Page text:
Tired of all the Western shouting and keen for a bit of Eastern serenity, MIEN - a transatlantic coalition of like-minded, psych-minded members of The Horrors, The Black Angels, Elephant Stone and The Earlies - have come together to make good on an old promise to jam, rewiring the potential of raga rock in the process.
One of the selling points of any supergroup, on paper at least, is the appeal of the A-meets-B combination of band attributes, though sometimes the math doesn’t always add up. In this instance, the groups from which MIEN stems were pretty much on the same page, if not in the same paragraph, from the start. This factor allows them, and us, the freedom from formal introduction awkwardness, as the pieces come naturally pre-fitting. MIEN, then, is already deep into its dark trip headspace as “Earth Moon” spins off of its first dripping sitar steps, Alex Maas’ chant-like vocals diffusing across the spectrum from calm center to ghostly echoes in the outer reaches.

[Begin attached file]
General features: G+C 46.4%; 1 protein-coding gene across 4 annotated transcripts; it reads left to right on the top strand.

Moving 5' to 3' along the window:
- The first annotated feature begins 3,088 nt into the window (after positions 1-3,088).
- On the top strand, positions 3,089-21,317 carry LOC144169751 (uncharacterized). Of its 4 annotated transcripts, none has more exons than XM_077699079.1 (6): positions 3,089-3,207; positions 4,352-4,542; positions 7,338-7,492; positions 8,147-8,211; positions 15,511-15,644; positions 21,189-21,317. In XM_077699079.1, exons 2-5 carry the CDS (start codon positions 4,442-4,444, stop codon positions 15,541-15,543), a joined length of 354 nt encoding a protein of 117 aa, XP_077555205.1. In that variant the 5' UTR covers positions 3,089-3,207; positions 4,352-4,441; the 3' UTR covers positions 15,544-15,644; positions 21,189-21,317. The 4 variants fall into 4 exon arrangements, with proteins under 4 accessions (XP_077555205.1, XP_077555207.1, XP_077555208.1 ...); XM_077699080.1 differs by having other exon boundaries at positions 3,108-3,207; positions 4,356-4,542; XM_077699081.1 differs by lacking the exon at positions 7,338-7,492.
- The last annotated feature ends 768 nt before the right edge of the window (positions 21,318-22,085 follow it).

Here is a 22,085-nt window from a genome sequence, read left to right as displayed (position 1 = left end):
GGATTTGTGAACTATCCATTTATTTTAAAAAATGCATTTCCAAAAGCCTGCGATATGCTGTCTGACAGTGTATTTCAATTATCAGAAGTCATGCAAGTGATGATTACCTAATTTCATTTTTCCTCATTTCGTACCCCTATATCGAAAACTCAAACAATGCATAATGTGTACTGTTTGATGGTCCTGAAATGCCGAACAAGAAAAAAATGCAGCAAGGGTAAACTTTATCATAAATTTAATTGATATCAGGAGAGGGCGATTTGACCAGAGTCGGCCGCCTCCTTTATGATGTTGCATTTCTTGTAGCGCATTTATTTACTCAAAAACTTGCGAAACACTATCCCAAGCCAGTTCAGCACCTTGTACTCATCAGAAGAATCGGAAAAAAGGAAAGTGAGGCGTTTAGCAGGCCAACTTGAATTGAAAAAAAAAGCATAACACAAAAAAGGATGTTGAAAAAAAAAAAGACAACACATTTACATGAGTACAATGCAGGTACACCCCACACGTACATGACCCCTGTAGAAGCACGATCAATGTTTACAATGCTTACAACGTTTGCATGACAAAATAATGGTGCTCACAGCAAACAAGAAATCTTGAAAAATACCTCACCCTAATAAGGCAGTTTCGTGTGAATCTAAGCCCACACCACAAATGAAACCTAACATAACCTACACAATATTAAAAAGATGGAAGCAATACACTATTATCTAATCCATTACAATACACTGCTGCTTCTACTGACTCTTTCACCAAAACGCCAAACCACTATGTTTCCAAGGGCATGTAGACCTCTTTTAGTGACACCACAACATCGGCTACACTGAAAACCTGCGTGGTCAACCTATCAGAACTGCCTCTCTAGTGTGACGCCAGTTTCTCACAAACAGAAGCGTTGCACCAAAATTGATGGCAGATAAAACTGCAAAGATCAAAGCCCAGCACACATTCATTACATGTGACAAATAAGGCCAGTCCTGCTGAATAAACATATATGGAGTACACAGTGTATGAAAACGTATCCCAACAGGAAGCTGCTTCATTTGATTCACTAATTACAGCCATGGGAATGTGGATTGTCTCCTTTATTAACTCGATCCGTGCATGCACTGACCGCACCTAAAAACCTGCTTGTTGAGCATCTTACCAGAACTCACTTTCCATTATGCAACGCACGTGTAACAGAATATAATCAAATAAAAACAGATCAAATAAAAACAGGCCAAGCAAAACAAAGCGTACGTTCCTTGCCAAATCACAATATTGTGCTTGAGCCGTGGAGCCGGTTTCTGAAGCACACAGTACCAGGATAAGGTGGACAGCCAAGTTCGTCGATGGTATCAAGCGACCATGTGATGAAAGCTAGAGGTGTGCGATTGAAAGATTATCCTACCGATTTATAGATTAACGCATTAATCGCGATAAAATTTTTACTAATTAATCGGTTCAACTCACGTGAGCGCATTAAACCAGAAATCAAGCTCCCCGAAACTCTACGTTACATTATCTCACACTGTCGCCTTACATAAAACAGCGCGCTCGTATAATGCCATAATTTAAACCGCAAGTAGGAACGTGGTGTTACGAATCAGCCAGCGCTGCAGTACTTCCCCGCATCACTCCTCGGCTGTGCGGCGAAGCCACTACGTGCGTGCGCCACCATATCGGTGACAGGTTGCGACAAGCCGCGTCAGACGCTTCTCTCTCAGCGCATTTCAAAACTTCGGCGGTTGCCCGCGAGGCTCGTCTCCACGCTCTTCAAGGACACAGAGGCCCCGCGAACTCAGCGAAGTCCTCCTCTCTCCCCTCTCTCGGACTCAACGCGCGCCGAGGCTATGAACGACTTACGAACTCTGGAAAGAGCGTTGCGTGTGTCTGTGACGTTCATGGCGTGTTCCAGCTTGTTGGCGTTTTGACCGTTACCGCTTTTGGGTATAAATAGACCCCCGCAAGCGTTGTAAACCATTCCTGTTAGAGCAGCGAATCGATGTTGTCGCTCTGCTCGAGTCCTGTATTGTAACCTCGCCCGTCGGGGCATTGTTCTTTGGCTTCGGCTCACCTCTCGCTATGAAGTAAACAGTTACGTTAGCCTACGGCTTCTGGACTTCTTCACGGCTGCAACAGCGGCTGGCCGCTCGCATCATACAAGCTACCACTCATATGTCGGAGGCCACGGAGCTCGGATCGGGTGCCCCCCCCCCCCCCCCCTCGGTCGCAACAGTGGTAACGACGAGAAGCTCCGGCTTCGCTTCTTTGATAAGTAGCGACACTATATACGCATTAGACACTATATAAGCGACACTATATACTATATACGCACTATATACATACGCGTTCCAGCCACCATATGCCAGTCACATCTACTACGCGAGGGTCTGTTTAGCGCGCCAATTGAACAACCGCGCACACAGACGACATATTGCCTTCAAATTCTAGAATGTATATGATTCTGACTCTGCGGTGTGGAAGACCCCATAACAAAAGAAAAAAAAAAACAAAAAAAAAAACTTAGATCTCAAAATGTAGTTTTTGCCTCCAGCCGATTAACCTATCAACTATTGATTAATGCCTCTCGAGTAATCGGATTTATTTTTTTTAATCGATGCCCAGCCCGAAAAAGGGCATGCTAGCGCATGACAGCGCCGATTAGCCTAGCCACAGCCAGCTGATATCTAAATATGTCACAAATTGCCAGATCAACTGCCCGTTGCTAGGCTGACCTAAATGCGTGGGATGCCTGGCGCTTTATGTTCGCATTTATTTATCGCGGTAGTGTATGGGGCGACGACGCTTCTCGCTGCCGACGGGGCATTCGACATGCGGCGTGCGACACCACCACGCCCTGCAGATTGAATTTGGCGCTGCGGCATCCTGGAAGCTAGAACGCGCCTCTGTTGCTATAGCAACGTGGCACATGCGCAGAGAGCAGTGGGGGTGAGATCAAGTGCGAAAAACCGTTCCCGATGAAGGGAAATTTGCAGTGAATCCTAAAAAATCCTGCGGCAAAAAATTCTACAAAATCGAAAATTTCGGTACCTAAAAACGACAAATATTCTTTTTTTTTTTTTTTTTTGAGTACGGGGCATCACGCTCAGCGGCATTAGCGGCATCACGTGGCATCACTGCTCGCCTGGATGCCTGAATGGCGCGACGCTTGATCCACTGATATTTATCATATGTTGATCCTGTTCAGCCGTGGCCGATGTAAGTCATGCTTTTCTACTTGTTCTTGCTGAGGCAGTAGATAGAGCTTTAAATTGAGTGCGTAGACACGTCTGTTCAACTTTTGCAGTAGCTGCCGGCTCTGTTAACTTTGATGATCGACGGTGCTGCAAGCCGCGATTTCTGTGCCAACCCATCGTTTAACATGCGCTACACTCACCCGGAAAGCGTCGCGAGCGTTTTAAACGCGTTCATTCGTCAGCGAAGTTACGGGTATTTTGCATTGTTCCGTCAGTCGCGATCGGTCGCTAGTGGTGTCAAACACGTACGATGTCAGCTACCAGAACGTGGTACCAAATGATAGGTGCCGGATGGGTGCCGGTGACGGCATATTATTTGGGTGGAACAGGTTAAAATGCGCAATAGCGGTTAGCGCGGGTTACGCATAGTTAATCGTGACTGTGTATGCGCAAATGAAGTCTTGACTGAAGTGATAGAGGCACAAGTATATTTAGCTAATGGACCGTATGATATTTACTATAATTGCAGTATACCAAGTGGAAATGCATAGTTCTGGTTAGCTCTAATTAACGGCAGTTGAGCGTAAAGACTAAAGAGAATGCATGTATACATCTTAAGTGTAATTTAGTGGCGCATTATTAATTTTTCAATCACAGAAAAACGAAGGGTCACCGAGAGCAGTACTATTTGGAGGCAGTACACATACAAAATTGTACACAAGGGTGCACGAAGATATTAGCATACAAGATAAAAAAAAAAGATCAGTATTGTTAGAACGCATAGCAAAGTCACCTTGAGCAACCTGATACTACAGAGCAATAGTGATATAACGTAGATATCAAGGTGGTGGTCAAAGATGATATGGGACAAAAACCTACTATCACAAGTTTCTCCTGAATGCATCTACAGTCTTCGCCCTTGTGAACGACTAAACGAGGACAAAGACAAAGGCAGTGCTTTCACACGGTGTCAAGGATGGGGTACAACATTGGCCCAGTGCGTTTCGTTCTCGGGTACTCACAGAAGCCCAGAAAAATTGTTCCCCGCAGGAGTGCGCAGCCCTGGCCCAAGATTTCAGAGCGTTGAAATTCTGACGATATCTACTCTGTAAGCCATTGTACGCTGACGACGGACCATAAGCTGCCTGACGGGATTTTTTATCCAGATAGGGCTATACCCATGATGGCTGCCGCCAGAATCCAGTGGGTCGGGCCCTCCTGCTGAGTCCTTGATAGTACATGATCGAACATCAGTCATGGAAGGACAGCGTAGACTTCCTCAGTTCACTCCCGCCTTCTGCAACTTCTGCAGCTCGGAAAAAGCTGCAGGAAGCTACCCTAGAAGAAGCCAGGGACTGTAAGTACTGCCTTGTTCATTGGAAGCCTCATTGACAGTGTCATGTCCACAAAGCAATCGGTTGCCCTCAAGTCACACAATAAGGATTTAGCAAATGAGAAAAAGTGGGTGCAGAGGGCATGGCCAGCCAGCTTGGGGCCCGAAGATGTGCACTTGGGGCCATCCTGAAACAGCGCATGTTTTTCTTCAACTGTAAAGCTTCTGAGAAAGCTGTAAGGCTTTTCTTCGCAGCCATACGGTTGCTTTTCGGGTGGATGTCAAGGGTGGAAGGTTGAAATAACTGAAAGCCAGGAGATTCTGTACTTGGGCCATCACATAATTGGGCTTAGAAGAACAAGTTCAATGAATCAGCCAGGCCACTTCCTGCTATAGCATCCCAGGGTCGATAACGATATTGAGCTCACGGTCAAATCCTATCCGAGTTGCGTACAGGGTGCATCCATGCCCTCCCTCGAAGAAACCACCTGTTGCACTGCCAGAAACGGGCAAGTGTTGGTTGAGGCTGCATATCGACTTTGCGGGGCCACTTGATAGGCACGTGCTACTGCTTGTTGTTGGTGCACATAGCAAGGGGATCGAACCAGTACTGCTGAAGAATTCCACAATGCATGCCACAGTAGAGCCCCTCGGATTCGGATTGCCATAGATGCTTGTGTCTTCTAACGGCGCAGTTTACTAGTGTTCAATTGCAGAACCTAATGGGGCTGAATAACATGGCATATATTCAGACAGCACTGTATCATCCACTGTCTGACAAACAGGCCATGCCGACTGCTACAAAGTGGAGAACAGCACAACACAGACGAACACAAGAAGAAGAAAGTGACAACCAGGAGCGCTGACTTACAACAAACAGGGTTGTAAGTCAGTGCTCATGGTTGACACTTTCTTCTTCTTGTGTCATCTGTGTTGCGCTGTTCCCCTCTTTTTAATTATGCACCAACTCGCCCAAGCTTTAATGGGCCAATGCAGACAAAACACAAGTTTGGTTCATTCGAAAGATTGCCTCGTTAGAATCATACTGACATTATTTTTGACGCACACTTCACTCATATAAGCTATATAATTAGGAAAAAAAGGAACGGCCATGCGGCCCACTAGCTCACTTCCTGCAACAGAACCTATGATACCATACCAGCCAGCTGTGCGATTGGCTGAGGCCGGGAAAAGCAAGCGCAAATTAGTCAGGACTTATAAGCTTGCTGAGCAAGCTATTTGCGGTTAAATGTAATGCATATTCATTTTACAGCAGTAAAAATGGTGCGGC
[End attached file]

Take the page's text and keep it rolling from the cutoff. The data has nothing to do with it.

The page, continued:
The kind of grooves MIEN digs into often come across as the product of drawn out, felt out jam sessions, but being in one another’s physical presence hasn’t always been an option for Maas, keyboardist Tom Furse, and multi-instrumentalists Rishi Dhir and John-Mark Lapham. (As of this writing, the group have but one live appearance coming up, appropriately enough at the Levitation Festival in Austin later this month.) So it’s to their credit that the songs on MIEN, which were written and pieced together both in person and from a long distance via sharing audio files, have the feeling, if not the length, of immersive explorations. Humid and heavy stompers like “Black Habit”, “(I’m Tired of) Western Shouting” and “Hocus Pocus” make efficient space for swells and lulls.
Liberated from certain commercial expectations of their primary bands, MIEN have made an album that experiments freely without sacrificing broader appeal. Free to go as fully retro as they wish, instead they build their spiralling fevers (“You Dreamt”, “Echolalia”) and thick drones (“Other”) on stacks of samplers and electronic ambience, and find themselves standing somewhere hazily familiar yet promisingly foreign. MIEN is a record that comes with fair enough warning but still catches you off guard.